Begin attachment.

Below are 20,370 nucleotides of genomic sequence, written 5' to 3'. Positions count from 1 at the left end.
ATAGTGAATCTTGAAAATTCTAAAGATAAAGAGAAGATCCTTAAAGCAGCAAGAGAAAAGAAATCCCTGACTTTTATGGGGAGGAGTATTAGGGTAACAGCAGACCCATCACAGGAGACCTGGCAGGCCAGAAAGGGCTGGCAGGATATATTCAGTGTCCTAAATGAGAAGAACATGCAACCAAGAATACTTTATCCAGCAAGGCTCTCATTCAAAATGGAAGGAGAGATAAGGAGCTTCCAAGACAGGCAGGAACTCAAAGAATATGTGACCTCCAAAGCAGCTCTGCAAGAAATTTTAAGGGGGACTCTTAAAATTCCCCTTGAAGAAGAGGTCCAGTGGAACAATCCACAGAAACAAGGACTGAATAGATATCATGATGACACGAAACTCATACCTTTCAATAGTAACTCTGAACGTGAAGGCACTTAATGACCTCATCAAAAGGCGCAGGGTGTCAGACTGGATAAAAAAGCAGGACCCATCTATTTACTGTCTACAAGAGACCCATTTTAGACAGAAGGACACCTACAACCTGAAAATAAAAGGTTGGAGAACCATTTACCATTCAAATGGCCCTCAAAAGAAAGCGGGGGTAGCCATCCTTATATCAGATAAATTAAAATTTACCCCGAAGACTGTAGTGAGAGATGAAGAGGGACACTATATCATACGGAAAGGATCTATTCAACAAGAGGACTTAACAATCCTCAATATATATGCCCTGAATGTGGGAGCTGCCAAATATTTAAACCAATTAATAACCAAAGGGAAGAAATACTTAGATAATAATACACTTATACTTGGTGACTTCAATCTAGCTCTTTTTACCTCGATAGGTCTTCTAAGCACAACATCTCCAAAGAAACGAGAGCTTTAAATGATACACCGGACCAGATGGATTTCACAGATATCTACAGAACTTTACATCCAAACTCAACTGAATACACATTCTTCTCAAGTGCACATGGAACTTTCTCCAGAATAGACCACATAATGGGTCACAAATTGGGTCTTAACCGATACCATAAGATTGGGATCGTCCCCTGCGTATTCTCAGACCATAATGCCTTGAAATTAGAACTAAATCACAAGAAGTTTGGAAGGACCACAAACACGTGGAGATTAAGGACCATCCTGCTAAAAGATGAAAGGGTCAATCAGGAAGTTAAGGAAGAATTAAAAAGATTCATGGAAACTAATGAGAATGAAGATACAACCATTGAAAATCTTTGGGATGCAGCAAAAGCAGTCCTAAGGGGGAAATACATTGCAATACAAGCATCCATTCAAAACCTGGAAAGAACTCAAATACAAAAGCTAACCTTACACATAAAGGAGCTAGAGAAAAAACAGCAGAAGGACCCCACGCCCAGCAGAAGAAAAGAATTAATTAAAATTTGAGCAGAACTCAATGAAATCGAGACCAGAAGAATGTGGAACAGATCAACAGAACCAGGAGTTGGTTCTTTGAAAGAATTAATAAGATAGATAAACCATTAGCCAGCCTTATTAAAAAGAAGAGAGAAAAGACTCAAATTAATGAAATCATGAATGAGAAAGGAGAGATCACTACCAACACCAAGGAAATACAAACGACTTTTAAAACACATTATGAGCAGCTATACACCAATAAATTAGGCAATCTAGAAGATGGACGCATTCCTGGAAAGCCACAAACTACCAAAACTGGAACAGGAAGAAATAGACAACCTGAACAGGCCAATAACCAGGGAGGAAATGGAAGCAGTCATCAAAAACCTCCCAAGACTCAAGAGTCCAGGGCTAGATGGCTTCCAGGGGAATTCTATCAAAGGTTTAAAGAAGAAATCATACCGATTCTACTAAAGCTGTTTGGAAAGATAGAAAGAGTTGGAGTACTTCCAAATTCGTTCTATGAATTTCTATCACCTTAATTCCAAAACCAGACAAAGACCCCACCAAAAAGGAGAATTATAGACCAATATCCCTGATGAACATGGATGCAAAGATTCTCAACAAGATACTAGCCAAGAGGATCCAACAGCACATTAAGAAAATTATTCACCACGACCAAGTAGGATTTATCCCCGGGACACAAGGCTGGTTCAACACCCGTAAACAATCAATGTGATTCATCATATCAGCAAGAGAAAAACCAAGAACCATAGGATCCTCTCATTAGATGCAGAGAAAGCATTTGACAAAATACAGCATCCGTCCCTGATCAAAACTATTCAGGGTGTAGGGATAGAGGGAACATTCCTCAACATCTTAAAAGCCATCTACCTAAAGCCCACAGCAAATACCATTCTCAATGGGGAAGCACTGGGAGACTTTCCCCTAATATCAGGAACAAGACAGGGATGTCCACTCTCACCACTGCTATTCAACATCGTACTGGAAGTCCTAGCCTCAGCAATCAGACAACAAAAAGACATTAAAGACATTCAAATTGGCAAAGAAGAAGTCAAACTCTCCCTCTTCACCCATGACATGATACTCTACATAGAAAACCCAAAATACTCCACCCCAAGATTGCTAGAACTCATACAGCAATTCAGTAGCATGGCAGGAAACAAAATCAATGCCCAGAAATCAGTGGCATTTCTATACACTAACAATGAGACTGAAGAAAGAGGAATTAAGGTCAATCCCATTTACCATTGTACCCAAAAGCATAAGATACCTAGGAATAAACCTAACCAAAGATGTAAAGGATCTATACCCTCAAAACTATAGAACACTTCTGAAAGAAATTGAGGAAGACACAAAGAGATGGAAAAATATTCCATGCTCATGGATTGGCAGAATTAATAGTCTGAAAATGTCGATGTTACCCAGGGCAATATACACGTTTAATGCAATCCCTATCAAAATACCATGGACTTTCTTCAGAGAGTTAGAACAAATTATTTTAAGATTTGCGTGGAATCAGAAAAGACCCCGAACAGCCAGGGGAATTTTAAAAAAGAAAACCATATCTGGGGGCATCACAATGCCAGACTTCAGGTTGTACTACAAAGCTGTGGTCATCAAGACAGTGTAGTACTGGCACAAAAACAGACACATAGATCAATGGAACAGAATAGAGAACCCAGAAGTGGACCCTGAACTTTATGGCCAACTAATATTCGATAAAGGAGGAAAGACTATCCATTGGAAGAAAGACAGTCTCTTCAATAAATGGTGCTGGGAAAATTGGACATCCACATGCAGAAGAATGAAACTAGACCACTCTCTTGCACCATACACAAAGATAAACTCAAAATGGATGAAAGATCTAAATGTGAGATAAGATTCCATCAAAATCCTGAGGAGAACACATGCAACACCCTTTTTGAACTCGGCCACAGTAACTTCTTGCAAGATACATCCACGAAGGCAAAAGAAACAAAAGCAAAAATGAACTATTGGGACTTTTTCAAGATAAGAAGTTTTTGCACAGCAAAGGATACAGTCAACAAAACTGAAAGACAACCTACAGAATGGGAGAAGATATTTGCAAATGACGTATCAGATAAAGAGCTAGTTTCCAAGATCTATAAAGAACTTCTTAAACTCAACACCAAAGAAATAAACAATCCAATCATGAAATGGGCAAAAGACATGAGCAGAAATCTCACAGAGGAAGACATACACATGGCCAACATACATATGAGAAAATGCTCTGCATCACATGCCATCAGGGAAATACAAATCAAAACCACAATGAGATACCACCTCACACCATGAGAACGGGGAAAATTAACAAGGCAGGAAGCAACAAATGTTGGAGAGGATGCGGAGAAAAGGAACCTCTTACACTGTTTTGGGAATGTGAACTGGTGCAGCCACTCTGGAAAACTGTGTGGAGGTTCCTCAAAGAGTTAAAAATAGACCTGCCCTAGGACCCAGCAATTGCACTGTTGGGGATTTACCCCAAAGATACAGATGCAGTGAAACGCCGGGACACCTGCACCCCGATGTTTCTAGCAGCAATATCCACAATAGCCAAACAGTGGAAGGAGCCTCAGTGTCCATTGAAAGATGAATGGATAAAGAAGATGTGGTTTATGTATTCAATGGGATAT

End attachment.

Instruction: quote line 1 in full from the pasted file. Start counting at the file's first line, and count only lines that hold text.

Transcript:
Below are 20,370 nucleotides of genomic sequence, written 5' to 3'. Positions count from 1 at the left end.